Samsung has confirmed its 4bit/cell flash is incoming – that's a QLC (quad-level cell) NAND chip.
The highest capacity flash cells right now are TLC (triple-level cell) with 3 bits/cell. It's harder to make QLC flash as the stuff has slower read and write times than TLC and less endurance at die level. Read a QLC flash primer here.
SSDs could be built with parallel access to many dies to help access speed, and also over-provisioning to extend endurance.
So far Toshiba and foundry partner WDC have been making the QLC running, with a 768Gbit die. Unless their joint venture implodes through their antipathy concerning Toshiba's sale of its interests then that chip should also appear next year.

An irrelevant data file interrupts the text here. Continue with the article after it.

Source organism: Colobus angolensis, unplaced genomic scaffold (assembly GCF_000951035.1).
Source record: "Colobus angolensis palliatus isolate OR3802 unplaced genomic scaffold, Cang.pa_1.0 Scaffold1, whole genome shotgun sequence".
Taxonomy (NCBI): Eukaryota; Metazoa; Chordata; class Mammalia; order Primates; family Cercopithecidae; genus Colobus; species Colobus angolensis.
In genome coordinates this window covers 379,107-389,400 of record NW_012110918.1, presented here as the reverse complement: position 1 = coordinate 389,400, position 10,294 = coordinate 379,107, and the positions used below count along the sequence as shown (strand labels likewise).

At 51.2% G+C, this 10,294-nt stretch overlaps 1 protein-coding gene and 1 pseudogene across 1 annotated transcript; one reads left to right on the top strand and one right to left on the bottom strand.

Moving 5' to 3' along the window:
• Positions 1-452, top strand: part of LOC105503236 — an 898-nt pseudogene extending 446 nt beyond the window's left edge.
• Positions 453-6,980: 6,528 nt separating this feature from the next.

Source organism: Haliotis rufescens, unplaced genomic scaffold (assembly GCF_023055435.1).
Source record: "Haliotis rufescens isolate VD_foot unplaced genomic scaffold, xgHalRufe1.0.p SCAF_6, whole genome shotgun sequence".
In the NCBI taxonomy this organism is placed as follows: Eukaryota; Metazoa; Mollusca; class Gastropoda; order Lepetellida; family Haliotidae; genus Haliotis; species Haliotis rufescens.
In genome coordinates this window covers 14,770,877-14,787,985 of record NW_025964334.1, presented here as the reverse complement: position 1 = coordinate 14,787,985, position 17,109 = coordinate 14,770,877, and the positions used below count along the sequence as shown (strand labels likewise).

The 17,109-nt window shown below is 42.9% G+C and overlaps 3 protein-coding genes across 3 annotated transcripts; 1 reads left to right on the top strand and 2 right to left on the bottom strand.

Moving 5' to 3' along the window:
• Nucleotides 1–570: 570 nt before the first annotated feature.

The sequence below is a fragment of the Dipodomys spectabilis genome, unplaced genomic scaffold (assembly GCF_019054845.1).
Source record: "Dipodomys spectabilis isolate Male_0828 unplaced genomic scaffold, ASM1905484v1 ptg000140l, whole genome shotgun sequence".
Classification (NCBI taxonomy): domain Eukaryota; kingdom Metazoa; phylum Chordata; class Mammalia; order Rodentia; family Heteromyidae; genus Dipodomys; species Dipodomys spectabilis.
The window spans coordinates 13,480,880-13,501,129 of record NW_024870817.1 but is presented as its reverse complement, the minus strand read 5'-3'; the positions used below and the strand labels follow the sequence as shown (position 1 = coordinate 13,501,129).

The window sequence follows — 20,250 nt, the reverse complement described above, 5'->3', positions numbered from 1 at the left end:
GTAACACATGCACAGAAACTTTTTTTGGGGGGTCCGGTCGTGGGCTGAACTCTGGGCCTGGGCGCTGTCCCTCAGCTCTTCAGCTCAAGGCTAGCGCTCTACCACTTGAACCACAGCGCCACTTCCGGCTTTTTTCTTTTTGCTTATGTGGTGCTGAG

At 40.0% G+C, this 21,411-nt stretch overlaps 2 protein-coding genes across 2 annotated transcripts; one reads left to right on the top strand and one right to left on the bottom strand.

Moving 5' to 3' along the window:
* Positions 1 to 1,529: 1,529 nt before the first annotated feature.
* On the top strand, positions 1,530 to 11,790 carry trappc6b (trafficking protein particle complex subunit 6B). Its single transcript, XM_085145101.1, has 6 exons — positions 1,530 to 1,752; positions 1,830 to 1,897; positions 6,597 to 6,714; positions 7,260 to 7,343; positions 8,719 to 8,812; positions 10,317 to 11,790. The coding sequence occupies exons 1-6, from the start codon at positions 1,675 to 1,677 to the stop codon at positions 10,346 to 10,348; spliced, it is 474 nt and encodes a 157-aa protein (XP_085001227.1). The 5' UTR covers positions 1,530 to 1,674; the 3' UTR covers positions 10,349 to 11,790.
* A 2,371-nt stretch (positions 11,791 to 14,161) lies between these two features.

A Samsung staffer told Business Korea: "QLC NAND flash is not yet in mass production, but we are preparing it internally." It is being built with Samsung's V-NAND (3D NAND) technology and a 1Tb (128GB) die size could be produced. It may use the fifth version of Samsung's V-NAND technology. As gen 4 is 64-layer V-NAND then gen 5 could be 96-layer.
Samsung has previously talked about a 128TB QLC SSD in a 2.5-inch form factor.
SK Hynix is also preparing QLC flash chips.
QLC flash should arrive in the first 2018 quarter, according to IHS Markit, which thinks it may achieve a 5.1 per cent market share by the end of 2018 and a 30 per cent share in 2021.
If QLC pricing is significantly lower than TLC then new use cases may open up, such as high-capacity and fast-access nearline flash, and low-access latency archival or object storage. ®